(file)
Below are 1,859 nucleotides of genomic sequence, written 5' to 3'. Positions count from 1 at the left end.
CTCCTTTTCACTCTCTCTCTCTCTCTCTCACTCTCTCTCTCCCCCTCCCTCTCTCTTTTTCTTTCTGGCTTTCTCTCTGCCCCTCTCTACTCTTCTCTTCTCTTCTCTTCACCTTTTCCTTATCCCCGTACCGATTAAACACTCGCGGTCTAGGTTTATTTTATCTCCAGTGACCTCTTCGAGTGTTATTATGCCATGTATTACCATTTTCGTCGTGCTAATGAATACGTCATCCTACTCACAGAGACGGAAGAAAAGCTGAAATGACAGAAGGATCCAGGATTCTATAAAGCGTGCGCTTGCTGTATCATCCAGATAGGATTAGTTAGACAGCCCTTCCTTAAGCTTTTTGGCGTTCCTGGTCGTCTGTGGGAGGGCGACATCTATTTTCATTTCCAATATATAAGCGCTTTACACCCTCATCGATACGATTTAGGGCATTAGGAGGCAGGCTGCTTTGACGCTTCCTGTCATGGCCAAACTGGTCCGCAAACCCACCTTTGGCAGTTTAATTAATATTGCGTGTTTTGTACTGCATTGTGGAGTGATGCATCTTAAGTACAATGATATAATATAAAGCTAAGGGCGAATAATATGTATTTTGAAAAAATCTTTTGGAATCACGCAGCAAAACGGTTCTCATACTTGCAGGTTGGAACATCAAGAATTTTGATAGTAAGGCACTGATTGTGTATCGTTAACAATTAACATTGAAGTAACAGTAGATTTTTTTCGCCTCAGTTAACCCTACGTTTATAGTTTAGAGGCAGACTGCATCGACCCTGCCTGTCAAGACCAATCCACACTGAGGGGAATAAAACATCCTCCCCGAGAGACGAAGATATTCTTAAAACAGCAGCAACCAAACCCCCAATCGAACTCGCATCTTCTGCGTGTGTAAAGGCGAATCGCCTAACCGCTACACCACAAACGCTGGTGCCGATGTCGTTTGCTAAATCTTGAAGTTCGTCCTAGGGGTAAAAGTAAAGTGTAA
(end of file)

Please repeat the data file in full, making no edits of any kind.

Below are 1,859 nucleotides of genomic sequence, written 5' to 3'. Positions count from 1 at the left end.
CTCCTTTTCACTCTCTCTCTCTCTCTCTCACTCTCTCTCTCCCCCTCCCTCTCTCTTTTTCTTTCTGGCTTTCTCTCTGCCCCTCTCTACTCTTCTCTTCTCTTCTCTTCACCTTTTCCTTATCCCCGTACCGATTAAACACTCGCGGTCTAGGTTTATTTTATCTCCAGTGACCTCTTCGAGTGTTATTATGCCATGTATTACCATTTTCGTCGTGCTAATGAATACGTCATCCTACTCACAGAGACGGAAGAAAAGCTGAAATGACAGAAGGATCCAGGATTCTATAAAGCGTGCGCTTGCTGTATCATCCAGATAGGATTAGTTAGACAGCCCTTCCTTAAGCTTTTTGGCGTTCCTGGTCGTCTGTGGGAGGGCGACATCTATTTTCATTTCCAATATATAAGCGCTTTACACCCTCATCGATACGATTTAGGGCATTAGGAGGCAGGCTGCTTTGACGCTTCCTGTCATGGCCAAACTGGTCCGCAAACCCACCTTTGGCAGTTTAATTAATATTGCGTGTTTTGTACTGCATTGTGGAGTGATGCATCTTAAGTACAATGATATAATATAAAGCTAAGGGCGAATAATATGTATTTTGAAAAAATCTTTTGGAATCACGCAGCAAAACGGTTCTCATACTTGCAGGTTGGAACATCAAGAATTTTGATAGTAAGGCACTGATTGTGTATCGTTAACAATTAACATTGAAGTAACAGTAGATTTTTTTCGCCTCAGTTAACCCTACGTTTATAGTTTAGAGGCAGACTGCATCGACCCTGCCTGTCAAGACCAATCCACACTGAGGGGAATAAAACATCCTCCCCGAGAGACGAAGATATTCTTAAAACAGCAGCAACCAAACCCCCAATCGAACTCGCATCTTCTGCGTGTGTAAAGGCGAATCGCCTAACCGCTACACCACAAACGCTGGTGCCGATGTCGTTTGCTAAATCTTGAAGTTCGTCCTAGGGGTAAAAGTAAAGTGTAA